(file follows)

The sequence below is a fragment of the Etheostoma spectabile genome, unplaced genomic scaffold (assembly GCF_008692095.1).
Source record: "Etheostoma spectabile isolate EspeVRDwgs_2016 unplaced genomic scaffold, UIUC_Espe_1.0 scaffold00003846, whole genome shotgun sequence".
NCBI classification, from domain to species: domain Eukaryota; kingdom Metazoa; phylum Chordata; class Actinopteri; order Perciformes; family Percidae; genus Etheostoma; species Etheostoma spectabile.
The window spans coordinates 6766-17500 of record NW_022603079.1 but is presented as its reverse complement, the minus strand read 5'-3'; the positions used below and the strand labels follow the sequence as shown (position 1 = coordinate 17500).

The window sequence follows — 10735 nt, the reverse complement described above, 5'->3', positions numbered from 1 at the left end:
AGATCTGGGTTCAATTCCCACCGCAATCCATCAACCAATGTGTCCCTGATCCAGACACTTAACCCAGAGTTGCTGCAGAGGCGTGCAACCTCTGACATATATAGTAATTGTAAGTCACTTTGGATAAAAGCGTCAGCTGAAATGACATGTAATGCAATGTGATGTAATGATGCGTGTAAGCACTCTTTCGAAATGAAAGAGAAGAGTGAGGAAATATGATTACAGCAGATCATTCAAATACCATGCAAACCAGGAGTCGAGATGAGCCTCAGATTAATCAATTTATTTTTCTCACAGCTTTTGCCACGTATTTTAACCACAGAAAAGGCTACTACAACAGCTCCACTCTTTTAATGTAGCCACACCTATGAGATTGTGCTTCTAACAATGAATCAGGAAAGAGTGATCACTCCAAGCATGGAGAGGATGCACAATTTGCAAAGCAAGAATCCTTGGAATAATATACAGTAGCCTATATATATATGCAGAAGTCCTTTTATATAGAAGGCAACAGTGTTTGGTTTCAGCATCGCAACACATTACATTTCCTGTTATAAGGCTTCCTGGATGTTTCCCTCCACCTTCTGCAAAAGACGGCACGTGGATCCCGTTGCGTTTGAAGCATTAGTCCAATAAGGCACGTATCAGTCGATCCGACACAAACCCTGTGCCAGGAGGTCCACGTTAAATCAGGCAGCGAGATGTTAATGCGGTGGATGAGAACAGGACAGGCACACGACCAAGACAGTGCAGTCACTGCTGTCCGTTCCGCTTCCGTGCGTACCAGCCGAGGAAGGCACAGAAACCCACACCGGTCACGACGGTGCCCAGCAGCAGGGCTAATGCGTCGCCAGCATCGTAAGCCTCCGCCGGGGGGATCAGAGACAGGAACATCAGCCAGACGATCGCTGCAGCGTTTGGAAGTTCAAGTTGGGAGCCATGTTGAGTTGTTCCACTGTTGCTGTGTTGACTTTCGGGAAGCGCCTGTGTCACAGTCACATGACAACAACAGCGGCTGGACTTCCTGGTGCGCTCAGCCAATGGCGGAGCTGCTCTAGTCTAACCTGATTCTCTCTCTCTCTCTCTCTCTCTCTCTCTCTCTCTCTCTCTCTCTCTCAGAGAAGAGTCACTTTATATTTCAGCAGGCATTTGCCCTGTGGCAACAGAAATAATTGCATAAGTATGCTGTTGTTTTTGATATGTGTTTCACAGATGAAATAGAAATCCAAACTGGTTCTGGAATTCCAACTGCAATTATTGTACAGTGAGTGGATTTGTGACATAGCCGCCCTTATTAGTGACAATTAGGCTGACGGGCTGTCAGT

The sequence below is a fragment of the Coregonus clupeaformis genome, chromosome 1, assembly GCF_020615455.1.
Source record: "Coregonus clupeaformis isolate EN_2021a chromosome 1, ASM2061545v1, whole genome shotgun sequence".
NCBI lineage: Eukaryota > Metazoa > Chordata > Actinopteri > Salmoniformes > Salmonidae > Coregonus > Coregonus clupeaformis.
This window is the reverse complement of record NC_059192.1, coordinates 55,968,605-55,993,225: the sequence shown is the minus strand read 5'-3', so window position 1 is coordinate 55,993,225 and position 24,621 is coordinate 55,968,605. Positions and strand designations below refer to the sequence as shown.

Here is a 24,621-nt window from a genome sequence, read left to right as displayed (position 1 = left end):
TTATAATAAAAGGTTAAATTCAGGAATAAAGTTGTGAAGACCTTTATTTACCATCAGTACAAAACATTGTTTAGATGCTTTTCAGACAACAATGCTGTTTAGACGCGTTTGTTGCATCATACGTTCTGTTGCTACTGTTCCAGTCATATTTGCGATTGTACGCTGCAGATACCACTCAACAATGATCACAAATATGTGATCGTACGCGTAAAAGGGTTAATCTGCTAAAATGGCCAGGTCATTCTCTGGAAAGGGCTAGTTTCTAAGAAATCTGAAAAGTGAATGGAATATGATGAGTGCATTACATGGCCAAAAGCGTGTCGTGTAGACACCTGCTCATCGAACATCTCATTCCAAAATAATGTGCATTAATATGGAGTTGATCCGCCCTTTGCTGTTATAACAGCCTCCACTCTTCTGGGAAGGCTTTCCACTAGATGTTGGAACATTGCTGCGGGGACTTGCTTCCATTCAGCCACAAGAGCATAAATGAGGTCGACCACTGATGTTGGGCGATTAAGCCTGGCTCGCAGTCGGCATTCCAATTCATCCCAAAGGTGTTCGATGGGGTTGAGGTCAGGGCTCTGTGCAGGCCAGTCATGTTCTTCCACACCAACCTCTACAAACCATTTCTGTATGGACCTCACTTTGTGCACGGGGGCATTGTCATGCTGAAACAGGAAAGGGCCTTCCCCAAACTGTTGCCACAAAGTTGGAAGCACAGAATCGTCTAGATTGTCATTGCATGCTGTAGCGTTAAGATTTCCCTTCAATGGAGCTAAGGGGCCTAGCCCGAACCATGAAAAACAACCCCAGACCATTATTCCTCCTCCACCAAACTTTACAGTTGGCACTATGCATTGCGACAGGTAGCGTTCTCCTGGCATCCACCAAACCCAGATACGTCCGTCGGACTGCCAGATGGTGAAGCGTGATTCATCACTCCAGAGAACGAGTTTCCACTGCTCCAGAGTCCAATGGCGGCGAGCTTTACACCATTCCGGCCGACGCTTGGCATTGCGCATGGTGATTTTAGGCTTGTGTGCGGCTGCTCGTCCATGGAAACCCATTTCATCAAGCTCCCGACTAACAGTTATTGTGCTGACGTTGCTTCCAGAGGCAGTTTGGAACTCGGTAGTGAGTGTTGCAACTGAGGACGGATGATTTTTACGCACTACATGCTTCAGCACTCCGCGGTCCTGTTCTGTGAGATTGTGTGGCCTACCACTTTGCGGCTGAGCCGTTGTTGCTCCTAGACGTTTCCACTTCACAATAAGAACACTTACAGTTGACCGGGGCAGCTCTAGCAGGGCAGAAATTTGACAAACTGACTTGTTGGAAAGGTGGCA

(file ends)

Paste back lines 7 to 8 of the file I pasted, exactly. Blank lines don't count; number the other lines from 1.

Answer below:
The sequence below is a fragment of the Coregonus clupeaformis genome, chromosome 1, assembly GCF_020615455.1.
Source record: "Coregonus clupeaformis isolate EN_2021a chromosome 1, ASM2061545v1, whole genome shotgun sequence".